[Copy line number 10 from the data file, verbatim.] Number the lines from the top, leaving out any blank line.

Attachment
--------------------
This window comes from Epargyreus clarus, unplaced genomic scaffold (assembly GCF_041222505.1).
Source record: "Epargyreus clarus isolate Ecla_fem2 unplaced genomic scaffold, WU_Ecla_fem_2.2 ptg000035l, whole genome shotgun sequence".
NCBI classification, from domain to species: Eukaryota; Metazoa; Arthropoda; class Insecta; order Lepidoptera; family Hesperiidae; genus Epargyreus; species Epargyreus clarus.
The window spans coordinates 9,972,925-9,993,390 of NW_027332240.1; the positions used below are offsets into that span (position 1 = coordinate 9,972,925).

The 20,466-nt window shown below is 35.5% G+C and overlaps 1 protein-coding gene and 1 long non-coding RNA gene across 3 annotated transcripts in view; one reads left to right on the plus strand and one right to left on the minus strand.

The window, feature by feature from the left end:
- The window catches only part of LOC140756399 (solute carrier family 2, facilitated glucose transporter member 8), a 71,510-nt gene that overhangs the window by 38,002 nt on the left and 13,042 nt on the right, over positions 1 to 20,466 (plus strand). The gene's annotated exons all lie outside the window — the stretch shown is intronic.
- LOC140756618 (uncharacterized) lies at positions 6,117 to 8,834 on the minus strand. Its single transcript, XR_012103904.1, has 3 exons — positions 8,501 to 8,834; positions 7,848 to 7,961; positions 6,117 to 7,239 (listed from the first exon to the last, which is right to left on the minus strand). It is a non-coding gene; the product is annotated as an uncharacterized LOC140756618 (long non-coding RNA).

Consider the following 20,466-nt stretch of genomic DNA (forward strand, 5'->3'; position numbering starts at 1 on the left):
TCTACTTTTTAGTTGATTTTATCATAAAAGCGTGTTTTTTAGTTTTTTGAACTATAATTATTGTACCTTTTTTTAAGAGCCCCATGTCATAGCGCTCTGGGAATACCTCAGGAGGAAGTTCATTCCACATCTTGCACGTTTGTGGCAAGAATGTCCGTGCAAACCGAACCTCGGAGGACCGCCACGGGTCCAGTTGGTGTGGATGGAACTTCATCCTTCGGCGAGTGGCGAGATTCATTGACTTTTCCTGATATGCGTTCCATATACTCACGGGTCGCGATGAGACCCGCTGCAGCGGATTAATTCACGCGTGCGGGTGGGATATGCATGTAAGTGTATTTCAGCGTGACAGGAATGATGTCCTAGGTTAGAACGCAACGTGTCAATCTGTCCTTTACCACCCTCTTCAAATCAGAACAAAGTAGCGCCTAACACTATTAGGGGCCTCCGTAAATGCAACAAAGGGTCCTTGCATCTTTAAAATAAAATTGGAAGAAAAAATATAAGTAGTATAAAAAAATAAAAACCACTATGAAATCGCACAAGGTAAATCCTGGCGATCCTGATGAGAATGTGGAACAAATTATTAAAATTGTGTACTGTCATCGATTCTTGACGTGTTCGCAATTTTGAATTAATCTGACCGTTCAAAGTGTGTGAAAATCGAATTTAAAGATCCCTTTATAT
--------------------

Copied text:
TCTACTTTTTAGTTGATTTTATCATAAAAGCGTGTTTTTTAGTTTTTTGAACTATAATTATTGTACCTTTTTTTAAGAGCCCCATGTCATAGCGCTCTGGGAATACCTCAGGAGGAAGTTCATTCCACATCTTGCACGTTTGTGGCAAGAATGTCCGTGCAAACCGAACCTCGGAGGACCGCCACGGGTCCAGTTGGTGTGGATGGAACTTCATCCTTCGGCGAGTGGCGAGATTCATTGACTTTTCCTGATATGCGTTCCATATACTCACGGGTCGCGATGAGACCCGCTGCAGCGGATTAATTCACGCGTGCGGGTGGGATATGCATGTAAGTGTATTTCAGCGTGACAGGAATGATGTCCTAGGTTAGAACGCAACGTGTCAATCTGTCCTTTACCACCCTCTTCAAATCAGAACAAAGTAGCGCCTAACACTATTAGGGGCCTCCGTAAATGCAACAAAGGGTCCTTGCATCTTTAAAATAAAATTGGAAGAAAAAATATAAGTAGTATAAAAAAATAAAAACCACTATGAAATCGCACAAGGTAAATCCTGGCGATCCTGATGAGAATGTGGAACAAATTATTAAAATTGTGTACTGTCATCGATTCTTGACGTGTTCGCAATTTTGAATTAATCTGACCGTTCAAAGTGTGTGAAAATCGAATTTAAAGATCCCTTTATAT